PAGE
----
"In those days before the flood, they were eating and drinking, marrying and giving in marriage, up to the day that Noah entered the ark. They did not know until the flood came and carried them all away.
"So will it be also at the coming of the Son of Man. Two men will be out in the field; one will be taken, and one will be left. Two women will be grinding at the mill; one will be taken, and one will be left. Therefore, stay awake!
"For you do not know on which day your Lord will come. Be sure of this: if the master of the househad known the hour of night when the thief was coming, he would have stayed awake and not let his house be broken into. So too, you also must be prepared, for at an hour you do not expect, the Son of Man will come.”
To mark the occasion, Anthony, Heather and I travelled that evening to Montclair, NJ, for a concert by folk singer/songwriter David Wilcox sponsored by Outpost in the Burbs.
For the latest installment of the YouTube musical clip for a peaceful weekend, below is Wilcox at another show performing his tune "Language of the Heart":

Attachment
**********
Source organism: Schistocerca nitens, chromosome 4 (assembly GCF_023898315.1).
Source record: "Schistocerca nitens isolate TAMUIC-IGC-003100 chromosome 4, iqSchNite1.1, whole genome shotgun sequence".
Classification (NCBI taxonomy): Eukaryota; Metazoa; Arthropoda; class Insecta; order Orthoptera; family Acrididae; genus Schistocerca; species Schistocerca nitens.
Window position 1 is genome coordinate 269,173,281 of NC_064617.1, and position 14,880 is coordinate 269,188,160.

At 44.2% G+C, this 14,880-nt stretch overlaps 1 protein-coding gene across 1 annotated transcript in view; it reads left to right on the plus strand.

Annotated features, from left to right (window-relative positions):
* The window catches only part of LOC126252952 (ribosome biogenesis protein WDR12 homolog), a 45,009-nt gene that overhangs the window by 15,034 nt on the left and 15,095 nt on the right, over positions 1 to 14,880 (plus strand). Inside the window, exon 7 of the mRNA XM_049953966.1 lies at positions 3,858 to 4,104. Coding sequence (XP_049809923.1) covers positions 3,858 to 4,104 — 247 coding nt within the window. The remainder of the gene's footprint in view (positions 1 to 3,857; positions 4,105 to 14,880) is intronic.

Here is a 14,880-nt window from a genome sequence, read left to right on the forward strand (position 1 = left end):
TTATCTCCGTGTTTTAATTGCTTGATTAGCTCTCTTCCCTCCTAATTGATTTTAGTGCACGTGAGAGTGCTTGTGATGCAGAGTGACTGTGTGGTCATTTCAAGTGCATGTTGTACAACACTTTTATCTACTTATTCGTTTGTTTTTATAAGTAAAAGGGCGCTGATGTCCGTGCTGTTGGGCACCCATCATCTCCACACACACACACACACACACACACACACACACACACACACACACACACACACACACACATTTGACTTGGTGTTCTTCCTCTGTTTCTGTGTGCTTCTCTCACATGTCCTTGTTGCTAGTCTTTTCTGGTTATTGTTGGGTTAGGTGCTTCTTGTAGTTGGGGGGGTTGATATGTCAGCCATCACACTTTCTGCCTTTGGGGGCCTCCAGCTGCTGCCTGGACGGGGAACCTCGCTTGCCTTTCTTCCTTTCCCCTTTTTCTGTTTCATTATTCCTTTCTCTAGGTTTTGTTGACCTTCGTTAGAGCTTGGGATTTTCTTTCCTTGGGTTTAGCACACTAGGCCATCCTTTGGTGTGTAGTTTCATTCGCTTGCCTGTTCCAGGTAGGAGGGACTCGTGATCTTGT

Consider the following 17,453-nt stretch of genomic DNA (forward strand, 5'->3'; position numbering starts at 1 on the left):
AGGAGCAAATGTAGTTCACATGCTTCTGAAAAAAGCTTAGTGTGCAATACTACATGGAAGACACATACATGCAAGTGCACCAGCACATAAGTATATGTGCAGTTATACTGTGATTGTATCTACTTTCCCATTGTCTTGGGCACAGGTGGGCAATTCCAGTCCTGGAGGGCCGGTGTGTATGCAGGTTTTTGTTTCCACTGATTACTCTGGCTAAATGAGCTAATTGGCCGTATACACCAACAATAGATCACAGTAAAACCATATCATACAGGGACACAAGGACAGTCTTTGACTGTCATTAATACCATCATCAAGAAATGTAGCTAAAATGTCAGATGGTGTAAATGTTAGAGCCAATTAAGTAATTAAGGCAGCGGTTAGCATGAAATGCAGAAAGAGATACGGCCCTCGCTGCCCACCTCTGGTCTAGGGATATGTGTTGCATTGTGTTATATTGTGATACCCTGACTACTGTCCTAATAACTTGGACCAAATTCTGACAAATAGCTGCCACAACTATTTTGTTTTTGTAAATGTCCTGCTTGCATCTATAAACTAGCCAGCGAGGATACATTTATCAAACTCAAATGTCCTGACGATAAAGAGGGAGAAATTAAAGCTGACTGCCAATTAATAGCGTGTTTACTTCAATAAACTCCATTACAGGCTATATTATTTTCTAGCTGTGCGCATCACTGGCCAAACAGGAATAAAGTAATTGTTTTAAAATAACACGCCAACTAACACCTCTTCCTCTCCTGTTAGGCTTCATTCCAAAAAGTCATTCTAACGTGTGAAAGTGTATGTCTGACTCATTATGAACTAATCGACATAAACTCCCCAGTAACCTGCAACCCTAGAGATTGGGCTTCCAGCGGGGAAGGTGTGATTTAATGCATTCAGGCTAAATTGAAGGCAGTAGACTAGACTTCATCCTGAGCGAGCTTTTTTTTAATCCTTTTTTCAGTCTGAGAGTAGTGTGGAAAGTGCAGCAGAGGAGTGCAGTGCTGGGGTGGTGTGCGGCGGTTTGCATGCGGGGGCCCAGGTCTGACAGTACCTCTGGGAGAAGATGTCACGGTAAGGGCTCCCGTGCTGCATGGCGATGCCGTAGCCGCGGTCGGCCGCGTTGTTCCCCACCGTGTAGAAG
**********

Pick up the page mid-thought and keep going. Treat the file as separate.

And some background:
Saturday, December 01, 2007
Thursday, November 29, 2007
The first was "No Country For Old Men," a brilliantly-conceived but disturbing offering from the Coen Brothers (creators of "Fargo").
Based on a novel of the same name by Cormac McCarthy, the film is about a psychopathic killer, a small town sheriff and a random man who comes across the scene of a multiple murder related to drug smuggling in a desert area near El Paso, Texas.
Javier Bardem, a superb actor who has been a favorite since "Before Night Falls," portrays the killer.
"NCFOM" has received positive reviews (even from the USCCB) but, to be honest, I don't think I would recommend it. It's violent in the extreme in its exploration of how one human being can so ruthlessly shed blood.
The other movie we caught Sunday was "Across the Universe," Julie Taymor's homage on film to the music of The Beatles.
This one I likely would recommend.
Basically a movie-length music video, "ATU" was visually-stunning if sappy and over-indulgent in places.
I liked how Taymor and team presented several of the tunes, notably "Dear Prudence."
I thought it was a very good forum. The debate, moderated by CNN's Anderson Cooper, featured questions from Americans posed via YouTube videos. Here are some compelling moments:
And, for fun:
Tuesday, November 27, 2007
As you can read in his O-R obituary, Mr. Schwartz was a longtime educator and community leader. Notably, he was the first principal of Fort Cherry High School after the consolidation in the late 1950s of the one-town school systems.